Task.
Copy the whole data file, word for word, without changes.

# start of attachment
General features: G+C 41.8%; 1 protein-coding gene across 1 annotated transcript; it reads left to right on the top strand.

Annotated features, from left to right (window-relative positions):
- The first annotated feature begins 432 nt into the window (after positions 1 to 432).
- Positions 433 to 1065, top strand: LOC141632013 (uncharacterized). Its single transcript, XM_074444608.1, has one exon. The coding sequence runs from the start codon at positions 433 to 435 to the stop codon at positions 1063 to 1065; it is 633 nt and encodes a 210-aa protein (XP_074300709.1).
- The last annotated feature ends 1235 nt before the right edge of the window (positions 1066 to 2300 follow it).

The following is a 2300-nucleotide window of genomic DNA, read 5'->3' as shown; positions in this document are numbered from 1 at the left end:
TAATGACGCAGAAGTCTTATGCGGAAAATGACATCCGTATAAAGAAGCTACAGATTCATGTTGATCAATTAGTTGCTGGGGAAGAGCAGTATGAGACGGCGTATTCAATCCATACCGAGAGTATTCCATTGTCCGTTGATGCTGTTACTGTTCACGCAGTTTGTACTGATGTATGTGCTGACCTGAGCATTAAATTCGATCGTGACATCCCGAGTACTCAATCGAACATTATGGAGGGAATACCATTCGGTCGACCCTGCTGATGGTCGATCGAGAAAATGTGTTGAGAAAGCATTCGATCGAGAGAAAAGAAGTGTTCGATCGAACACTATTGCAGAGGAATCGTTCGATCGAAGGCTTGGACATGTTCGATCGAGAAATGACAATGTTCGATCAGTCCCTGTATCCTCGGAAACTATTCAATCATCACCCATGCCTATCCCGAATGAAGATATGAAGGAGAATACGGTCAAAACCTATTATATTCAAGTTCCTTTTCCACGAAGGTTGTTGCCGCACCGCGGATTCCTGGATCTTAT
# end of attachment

General features: G+C 41.8%; 1 protein-coding gene across 1 annotated transcript; it reads left to right on the top strand.

Annotated features, from left to right (window-relative positions):
- The first annotated feature begins 432 nt into the window (after positions 1 to 432).
- Positions 433 to 1065, top strand: LOC141632013 (uncharacterized). Its single transcript, XM_074444608.1, has one exon. The coding sequence runs from the start codon at positions 433 to 435 to the stop codon at positions 1063 to 1065; it is 633 nt and encodes a 210-aa protein (XP_074300709.1).
- The last annotated feature ends 1235 nt before the right edge of the window (positions 1066 to 2300 follow it).

The following is a 2300-nucleotide window of genomic DNA, read 5'->3' as shown; positions in this document are numbered from 1 at the left end:
TAATGACGCAGAAGTCTTATGCGGAAAATGACATCCGTATAAAGAAGCTACAGATTCATGTTGATCAATTAGTTGCTGGGGAAGAGCAGTATGAGACGGCGTATTCAATCCATACCGAGAGTATTCCATTGTCCGTTGATGCTGTTACTGTTCACGCAGTTTGTACTGATGTATGTGCTGACCTGAGCATTAAATTCGATCGTGACATCCCGAGTACTCAATCGAACATTATGGAGGGAATACCATTCGGTCGACCCTGCTGATGGTCGATCGAGAAAATGTGTTGAGAAAGCATTCGATCGAGAGAAAAGAAGTGTTCGATCGAACACTATTGCAGAGGAATCGTTCGATCGAAGGCTTGGACATGTTCGATCGAGAAATGACAATGTTCGATCAGTCCCTGTATCCTCGGAAACTATTCAATCATCACCCATGCCTATCCCGAATGAAGATATGAAGGAGAATACGGTCAAAACCTATTATATTCAAGTTCCTTTTCCACGAAGGTTGTTGCCGCACCGCGGATTCCTGGATCTTAT